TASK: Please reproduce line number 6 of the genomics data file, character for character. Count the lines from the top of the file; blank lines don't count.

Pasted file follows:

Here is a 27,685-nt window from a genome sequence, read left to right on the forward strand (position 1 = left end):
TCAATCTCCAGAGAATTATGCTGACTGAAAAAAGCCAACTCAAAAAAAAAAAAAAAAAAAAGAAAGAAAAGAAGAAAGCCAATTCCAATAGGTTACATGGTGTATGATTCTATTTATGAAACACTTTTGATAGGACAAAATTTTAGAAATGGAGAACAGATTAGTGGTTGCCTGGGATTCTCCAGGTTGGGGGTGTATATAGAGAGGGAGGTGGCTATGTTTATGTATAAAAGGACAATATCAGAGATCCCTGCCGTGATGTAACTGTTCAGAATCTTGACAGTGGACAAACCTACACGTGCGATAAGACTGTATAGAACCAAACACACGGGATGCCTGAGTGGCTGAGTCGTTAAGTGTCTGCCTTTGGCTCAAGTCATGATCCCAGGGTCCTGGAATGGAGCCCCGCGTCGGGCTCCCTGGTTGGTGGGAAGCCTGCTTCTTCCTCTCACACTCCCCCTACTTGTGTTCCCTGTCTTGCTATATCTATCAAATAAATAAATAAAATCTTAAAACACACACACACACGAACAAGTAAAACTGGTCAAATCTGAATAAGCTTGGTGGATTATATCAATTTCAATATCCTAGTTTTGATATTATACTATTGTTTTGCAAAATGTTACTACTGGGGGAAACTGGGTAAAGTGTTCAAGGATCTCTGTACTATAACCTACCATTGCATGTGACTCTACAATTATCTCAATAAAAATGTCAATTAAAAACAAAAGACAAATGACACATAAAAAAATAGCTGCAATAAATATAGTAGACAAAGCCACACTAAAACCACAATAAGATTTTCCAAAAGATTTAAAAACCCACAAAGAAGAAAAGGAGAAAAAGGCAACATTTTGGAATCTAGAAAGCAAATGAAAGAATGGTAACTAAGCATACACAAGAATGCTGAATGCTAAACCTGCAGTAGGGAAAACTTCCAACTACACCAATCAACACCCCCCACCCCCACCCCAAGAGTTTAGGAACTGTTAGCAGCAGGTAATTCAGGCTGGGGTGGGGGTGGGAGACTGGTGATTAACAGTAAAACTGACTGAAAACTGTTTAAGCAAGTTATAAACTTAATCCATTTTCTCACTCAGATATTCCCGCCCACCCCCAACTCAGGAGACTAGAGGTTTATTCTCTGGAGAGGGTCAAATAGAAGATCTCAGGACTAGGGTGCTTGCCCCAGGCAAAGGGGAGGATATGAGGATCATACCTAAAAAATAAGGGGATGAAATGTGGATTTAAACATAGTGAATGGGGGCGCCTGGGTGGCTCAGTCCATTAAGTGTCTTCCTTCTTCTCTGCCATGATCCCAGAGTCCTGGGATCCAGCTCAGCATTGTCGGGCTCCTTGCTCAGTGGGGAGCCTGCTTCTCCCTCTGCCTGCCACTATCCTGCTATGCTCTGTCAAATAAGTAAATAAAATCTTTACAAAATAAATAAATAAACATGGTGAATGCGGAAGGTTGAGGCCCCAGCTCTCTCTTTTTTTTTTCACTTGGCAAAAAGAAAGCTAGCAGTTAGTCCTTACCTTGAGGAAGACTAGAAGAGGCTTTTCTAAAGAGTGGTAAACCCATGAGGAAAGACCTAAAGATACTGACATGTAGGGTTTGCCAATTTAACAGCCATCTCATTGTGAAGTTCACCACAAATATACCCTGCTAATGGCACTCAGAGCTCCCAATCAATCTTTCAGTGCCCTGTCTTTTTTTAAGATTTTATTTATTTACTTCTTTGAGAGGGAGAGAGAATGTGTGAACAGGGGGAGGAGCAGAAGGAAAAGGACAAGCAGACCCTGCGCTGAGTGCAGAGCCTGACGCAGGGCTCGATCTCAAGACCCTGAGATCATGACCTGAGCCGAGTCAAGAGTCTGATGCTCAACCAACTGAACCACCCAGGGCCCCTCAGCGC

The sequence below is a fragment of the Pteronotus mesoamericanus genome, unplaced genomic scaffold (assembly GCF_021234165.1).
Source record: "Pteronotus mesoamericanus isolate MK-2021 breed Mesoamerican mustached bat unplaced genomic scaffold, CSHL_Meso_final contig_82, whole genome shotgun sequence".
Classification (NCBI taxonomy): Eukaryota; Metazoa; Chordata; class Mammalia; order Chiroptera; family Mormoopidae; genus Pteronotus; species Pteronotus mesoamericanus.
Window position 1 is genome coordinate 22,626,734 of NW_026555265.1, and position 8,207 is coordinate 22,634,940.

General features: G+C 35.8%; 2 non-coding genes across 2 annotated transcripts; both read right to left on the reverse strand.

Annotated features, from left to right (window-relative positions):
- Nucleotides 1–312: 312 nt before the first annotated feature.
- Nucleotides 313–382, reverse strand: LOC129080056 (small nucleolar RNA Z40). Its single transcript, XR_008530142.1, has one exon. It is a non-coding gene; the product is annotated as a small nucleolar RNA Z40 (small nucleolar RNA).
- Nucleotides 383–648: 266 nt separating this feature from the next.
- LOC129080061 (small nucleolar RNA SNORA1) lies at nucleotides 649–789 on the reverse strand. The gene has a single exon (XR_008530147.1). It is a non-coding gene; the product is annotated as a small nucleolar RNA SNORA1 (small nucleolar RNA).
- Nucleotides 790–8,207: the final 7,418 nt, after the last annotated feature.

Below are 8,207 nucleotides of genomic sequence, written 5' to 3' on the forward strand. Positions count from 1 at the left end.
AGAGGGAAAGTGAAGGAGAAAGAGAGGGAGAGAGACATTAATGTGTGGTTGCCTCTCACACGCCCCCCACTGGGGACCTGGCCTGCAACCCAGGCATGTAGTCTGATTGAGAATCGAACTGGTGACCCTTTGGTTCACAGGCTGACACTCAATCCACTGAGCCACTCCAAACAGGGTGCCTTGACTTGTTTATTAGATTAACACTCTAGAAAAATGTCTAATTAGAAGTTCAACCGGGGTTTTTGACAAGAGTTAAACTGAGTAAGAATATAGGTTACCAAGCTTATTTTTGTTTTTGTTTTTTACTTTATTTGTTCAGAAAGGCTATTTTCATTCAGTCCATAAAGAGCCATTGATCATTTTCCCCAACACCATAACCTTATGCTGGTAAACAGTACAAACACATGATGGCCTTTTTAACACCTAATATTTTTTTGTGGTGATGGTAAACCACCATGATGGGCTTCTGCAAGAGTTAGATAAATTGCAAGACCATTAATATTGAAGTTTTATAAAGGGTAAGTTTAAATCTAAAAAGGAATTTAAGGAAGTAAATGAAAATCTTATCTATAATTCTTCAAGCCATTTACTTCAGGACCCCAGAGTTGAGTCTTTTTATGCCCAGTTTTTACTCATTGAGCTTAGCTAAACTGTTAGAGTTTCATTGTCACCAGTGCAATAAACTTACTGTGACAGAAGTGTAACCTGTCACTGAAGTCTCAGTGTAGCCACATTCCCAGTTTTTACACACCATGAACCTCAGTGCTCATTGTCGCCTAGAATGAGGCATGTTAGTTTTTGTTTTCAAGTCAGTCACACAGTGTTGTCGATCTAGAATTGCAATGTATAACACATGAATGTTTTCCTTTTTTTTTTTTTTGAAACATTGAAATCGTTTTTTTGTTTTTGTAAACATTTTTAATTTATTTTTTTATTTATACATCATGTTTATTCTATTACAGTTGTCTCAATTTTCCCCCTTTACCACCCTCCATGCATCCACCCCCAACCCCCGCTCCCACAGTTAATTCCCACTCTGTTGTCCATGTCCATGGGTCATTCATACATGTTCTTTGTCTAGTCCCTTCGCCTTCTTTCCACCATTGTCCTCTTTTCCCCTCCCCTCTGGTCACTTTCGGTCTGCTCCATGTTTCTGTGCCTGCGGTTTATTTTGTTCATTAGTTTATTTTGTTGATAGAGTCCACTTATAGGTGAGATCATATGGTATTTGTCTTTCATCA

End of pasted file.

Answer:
Window position 1 is genome coordinate 22,626,734 of NW_026555265.1, and position 8,207 is coordinate 22,634,940.